For the rioters, Coco the parrot, and Antoinette, fire offers an instrument of escape from and rebellion against the oppressive actions of their respective captors. Wide Sargasso Sea takes place shortly after the emancipation of Jamaican slaves. Annette's husbands, first Alexander Cosway and then Mr. Mason, have both profited immorally off of the exploitation of black Jamaicans. Unsurprisingly, the former slaves feel great hatred towards the Cosways--- hatred that boils over when the ex-slaves set fire to Annette's house (35). The significance of th...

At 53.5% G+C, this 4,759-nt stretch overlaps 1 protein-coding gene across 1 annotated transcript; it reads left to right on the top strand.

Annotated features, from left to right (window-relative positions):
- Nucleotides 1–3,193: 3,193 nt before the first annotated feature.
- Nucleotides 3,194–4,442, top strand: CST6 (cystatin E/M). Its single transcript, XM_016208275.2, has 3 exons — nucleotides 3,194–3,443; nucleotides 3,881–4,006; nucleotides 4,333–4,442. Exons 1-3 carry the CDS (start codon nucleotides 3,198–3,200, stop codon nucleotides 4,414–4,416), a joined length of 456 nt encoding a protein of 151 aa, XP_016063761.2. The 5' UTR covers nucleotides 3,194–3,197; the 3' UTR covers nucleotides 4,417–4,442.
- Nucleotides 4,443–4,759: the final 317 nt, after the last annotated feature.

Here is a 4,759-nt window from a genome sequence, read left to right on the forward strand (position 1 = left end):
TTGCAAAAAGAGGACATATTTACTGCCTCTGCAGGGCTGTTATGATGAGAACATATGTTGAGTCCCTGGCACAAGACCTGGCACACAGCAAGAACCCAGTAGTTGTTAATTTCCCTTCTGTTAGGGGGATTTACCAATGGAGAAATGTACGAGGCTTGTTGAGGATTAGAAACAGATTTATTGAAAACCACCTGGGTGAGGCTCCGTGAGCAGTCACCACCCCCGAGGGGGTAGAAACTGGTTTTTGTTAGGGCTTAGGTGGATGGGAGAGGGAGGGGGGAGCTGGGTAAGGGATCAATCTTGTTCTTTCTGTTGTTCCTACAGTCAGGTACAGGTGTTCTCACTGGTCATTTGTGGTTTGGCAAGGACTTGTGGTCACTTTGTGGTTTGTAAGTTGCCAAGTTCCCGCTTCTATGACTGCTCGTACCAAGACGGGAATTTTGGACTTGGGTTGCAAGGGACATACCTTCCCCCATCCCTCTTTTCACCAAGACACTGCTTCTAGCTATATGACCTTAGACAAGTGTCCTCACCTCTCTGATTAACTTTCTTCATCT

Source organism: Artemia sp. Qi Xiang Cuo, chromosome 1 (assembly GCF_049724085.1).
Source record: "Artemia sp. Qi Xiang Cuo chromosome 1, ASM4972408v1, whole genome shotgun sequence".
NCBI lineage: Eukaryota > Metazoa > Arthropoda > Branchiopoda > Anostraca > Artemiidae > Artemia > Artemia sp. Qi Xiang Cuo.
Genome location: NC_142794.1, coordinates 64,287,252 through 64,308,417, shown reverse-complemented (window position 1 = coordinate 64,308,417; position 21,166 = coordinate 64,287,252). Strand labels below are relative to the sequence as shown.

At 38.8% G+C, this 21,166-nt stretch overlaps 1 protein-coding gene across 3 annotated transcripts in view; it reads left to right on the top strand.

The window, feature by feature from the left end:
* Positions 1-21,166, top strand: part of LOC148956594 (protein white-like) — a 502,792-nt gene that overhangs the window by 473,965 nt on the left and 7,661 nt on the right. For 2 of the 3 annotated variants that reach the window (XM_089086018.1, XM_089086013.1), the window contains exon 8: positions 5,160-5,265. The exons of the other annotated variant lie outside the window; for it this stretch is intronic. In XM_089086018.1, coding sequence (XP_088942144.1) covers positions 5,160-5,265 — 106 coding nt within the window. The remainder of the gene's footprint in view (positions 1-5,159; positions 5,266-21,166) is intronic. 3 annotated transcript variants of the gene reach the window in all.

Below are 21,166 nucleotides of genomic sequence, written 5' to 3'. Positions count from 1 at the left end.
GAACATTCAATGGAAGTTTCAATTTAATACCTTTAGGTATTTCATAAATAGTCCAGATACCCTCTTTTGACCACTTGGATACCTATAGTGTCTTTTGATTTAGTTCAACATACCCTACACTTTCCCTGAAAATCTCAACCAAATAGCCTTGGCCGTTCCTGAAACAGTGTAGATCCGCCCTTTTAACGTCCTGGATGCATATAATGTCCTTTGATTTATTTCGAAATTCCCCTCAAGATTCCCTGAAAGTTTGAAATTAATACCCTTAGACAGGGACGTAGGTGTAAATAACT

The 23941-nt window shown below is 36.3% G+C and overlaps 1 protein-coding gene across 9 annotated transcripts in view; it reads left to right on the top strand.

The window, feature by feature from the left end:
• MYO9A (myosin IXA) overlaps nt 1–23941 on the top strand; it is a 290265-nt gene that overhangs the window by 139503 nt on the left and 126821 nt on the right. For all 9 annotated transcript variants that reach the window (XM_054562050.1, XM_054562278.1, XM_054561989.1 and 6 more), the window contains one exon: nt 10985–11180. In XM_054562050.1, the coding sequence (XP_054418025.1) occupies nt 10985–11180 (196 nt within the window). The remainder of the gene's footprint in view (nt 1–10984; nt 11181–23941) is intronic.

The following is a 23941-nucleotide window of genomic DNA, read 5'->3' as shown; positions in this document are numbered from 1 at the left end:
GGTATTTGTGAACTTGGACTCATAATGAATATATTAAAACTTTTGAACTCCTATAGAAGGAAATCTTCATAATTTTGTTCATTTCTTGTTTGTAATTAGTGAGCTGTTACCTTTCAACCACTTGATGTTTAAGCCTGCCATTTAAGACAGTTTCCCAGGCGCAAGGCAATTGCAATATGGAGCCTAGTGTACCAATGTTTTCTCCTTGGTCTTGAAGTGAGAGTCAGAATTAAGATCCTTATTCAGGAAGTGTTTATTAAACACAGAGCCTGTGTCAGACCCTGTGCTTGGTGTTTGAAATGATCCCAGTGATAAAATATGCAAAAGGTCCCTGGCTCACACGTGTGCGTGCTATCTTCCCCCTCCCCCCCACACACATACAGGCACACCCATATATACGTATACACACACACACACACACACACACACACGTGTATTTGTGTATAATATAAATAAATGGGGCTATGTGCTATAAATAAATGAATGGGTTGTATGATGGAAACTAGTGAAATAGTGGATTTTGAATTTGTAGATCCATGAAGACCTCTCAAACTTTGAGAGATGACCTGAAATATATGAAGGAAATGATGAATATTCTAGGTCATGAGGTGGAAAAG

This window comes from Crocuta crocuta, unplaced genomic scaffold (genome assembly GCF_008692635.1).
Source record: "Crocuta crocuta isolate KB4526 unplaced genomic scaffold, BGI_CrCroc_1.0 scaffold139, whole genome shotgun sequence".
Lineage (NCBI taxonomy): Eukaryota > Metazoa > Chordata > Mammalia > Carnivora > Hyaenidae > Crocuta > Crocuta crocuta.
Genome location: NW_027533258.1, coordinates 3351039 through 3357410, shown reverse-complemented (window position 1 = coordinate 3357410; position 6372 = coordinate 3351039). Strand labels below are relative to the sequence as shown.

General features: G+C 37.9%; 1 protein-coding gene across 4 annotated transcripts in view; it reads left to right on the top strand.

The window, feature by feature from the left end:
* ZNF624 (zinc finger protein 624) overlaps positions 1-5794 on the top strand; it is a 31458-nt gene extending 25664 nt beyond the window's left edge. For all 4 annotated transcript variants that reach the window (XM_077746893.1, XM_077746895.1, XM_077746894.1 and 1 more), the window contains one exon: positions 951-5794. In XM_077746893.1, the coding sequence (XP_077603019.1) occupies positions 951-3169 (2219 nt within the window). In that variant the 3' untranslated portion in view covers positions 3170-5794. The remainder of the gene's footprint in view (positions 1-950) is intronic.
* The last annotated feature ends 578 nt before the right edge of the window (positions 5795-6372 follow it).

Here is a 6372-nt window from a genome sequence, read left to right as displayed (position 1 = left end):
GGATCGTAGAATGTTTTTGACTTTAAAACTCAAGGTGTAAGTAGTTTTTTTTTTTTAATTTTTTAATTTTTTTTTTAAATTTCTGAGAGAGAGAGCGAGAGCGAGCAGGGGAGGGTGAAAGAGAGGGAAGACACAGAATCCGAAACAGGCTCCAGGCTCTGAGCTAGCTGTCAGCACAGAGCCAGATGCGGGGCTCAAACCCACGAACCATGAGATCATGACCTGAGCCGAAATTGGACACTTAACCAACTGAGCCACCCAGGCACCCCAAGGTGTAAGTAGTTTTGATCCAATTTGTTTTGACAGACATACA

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... and an indication of Antoinette's fate. The most destructive fire in Wide Sargasso Sea comes at the end of the novella, when Antoinette burns Thornfield Hall down to the ground. While this action serves as an escape and an act of defiance, it is also destructive, as Bertha takes her own life in the process of taking power from her husband: "Then I turned around and saw the sky. It was red and all my life was in it... I saw the orchids and the stephanotis and the jasmine and the tree of life in flames" (170). Antoinette's ultimate act of rebellion will, of course, lead to her ultimate destruction--- the life that she sees in the burning sky will be extinguished when she comes crashing to the ground. Rhys' use of fire in moments that show or foreshadow physical and emotional devastation reflects the role of fire as a symbol of destruction in Wide Sargasso Sea.
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